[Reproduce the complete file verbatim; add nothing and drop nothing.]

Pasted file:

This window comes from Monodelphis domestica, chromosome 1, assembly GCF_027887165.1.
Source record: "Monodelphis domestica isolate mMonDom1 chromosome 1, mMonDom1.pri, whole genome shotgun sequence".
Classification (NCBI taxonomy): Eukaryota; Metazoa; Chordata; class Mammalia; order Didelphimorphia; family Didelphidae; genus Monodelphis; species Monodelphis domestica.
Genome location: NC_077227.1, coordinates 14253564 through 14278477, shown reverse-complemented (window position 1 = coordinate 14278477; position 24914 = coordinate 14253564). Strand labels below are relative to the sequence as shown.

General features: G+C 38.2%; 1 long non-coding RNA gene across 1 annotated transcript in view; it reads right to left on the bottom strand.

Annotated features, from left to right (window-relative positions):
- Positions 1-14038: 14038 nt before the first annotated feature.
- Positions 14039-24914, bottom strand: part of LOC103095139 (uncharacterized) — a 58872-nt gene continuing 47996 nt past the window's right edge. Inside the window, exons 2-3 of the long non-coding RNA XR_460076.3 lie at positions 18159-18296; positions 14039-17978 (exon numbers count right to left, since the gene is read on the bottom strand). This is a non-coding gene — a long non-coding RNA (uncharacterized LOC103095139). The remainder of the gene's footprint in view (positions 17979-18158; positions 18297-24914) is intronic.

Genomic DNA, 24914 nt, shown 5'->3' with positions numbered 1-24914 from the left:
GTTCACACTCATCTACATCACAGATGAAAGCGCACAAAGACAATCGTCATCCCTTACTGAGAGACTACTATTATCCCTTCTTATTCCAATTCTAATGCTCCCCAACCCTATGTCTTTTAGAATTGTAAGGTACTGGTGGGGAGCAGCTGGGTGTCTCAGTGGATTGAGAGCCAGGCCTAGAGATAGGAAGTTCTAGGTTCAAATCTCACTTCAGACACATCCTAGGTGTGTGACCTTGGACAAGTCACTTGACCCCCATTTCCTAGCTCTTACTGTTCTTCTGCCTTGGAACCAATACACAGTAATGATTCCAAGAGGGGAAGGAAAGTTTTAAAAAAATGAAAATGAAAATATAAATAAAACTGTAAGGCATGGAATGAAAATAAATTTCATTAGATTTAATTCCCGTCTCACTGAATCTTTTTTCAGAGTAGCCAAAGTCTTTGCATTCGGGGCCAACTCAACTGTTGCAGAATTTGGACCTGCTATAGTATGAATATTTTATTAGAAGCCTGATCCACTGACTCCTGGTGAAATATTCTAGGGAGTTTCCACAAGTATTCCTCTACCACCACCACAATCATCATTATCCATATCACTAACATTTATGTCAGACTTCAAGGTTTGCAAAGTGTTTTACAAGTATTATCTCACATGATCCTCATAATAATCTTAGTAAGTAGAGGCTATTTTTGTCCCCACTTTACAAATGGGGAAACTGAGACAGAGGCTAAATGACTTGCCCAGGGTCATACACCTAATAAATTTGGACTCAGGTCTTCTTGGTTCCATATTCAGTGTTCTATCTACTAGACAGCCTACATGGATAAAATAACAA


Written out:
This window comes from Monodelphis domestica, chromosome 1, assembly GCF_027887165.1.
Source record: "Monodelphis domestica isolate mMonDom1 chromosome 1, mMonDom1.pri, whole genome shotgun sequence".
Classification (NCBI taxonomy): Eukaryota; Metazoa; Chordata; class Mammalia; order Didelphimorphia; family Didelphidae; genus Monodelphis; species Monodelphis domestica.
Genome location: NC_077227.1, coordinates 14253564 through 14278477, shown reverse-complemented (window position 1 = coordinate 14278477; position 24914 = coordinate 14253564). Strand labels below are relative to the sequence as shown.

General features: G+C 38.2%; 1 long non-coding RNA gene across 1 annotated transcript in view; it reads right to left on the bottom strand.

Annotated features, from left to right (window-relative positions):
- Positions 1-14038: 14038 nt before the first annotated feature.
- Positions 14039-24914, bottom strand: part of LOC103095139 (uncharacterized) — a 58872-nt gene continuing 47996 nt past the window's right edge. Inside the window, exons 2-3 of the long non-coding RNA XR_460076.3 lie at positions 18159-18296; positions 14039-17978 (exon numbers count right to left, since the gene is read on the bottom strand). This is a non-coding gene — a long non-coding RNA (uncharacterized LOC103095139). The remainder of the gene's footprint in view (positions 17979-18158; positions 18297-24914) is intronic.

Genomic DNA, 24914 nt, shown 5'->3' with positions numbered 1-24914 from the left:
GTTCACACTCATCTACATCACAGATGAAAGCGCACAAAGACAATCGTCATCCCTTACTGAGAGACTACTATTATCCCTTCTTATTCCAATTCTAATGCTCCCCAACCCTATGTCTTTTAGAATTGTAAGGTACTGGTGGGGAGCAGCTGGGTGTCTCAGTGGATTGAGAGCCAGGCCTAGAGATAGGAAGTTCTAGGTTCAAATCTCACTTCAGACACATCCTAGGTGTGTGACCTTGGACAAGTCACTTGACCCCCATTTCCTAGCTCTTACTGTTCTTCTGCCTTGGAACCAATACACAGTAATGATTCCAAGAGGGGAAGGAAAGTTTTAAAAAAATGAAAATGAAAATATAAATAAAACTGTAAGGCATGGAATGAAAATAAATTTCATTAGATTTAATTCCCGTCTCACTGAATCTTTTTTCAGAGTAGCCAAAGTCTTTGCATTCGGGGCCAACTCAACTGTTGCAGAATTTGGACCTGCTATAGTATGAATATTTTATTAGAAGCCTGATCCACTGACTCCTGGTGAAATATTCTAGGGAGTTTCCACAAGTATTCCTCTACCACCACCACAATCATCATTATCCATATCACTAACATTTATGTCAGACTTCAAGGTTTGCAAAGTGTTTTACAAGTATTATCTCACATGATCCTCATAATAATCTTAGTAAGTAGAGGCTATTTTTGTCCCCACTTTACAAATGGGGAAACTGAGACAGAGGCTAAATGACTTGCCCAGGGTCATACACCTAATAAATTTGGACTCAGGTCTTCTTGGTTCCATATTCAGTGTTCTATCTACTAGACAGCCTACATGGATAAAATAACAA